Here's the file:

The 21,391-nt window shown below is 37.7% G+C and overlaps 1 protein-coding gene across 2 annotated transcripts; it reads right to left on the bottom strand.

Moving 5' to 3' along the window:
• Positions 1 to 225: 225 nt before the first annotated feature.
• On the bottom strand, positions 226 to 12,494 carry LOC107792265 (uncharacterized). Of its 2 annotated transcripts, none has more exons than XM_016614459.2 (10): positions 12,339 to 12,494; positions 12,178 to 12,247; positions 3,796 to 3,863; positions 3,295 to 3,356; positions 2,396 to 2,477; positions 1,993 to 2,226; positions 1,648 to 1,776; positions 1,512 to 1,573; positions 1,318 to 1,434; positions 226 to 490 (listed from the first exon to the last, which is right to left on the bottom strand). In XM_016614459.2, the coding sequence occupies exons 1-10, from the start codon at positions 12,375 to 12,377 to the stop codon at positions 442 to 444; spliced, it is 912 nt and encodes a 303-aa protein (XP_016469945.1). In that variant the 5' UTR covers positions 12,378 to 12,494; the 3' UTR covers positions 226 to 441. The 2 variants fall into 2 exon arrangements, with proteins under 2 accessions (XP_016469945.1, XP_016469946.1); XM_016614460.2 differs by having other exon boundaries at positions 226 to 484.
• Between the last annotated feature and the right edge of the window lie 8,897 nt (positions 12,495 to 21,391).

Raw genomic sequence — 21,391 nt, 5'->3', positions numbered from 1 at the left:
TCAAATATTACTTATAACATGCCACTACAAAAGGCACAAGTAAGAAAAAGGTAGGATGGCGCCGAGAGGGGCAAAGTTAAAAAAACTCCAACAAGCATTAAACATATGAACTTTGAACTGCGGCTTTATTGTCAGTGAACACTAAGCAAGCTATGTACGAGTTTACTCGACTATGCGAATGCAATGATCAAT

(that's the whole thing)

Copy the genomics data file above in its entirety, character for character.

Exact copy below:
The 21,391-nt window shown below is 37.7% G+C and overlaps 1 protein-coding gene across 2 annotated transcripts; it reads right to left on the bottom strand.

Moving 5' to 3' along the window:
• Positions 1 to 225: 225 nt before the first annotated feature.
• On the bottom strand, positions 226 to 12,494 carry LOC107792265 (uncharacterized). Of its 2 annotated transcripts, none has more exons than XM_016614459.2 (10): positions 12,339 to 12,494; positions 12,178 to 12,247; positions 3,796 to 3,863; positions 3,295 to 3,356; positions 2,396 to 2,477; positions 1,993 to 2,226; positions 1,648 to 1,776; positions 1,512 to 1,573; positions 1,318 to 1,434; positions 226 to 490 (listed from the first exon to the last, which is right to left on the bottom strand). In XM_016614459.2, the coding sequence occupies exons 1-10, from the start codon at positions 12,375 to 12,377 to the stop codon at positions 442 to 444; spliced, it is 912 nt and encodes a 303-aa protein (XP_016469945.1). In that variant the 5' UTR covers positions 12,378 to 12,494; the 3' UTR covers positions 226 to 441. The 2 variants fall into 2 exon arrangements, with proteins under 2 accessions (XP_016469945.1, XP_016469946.1); XM_016614460.2 differs by having other exon boundaries at positions 226 to 484.
• Between the last annotated feature and the right edge of the window lie 8,897 nt (positions 12,495 to 21,391).

Raw genomic sequence — 21,391 nt, 5'->3', positions numbered from 1 at the left:
TCAAATATTACTTATAACATGCCACTACAAAAGGCACAAGTAAGAAAAAGGTAGGATGGCGCCGAGAGGGGCAAAGTTAAAAAAACTCCAACAAGCATTAAACATATGAACTTTGAACTGCGGCTTTATTGTCAGTGAACACTAAGCAAGCTATGTACGAGTTTACTCGACTATGCGAATGCAATGATCAAT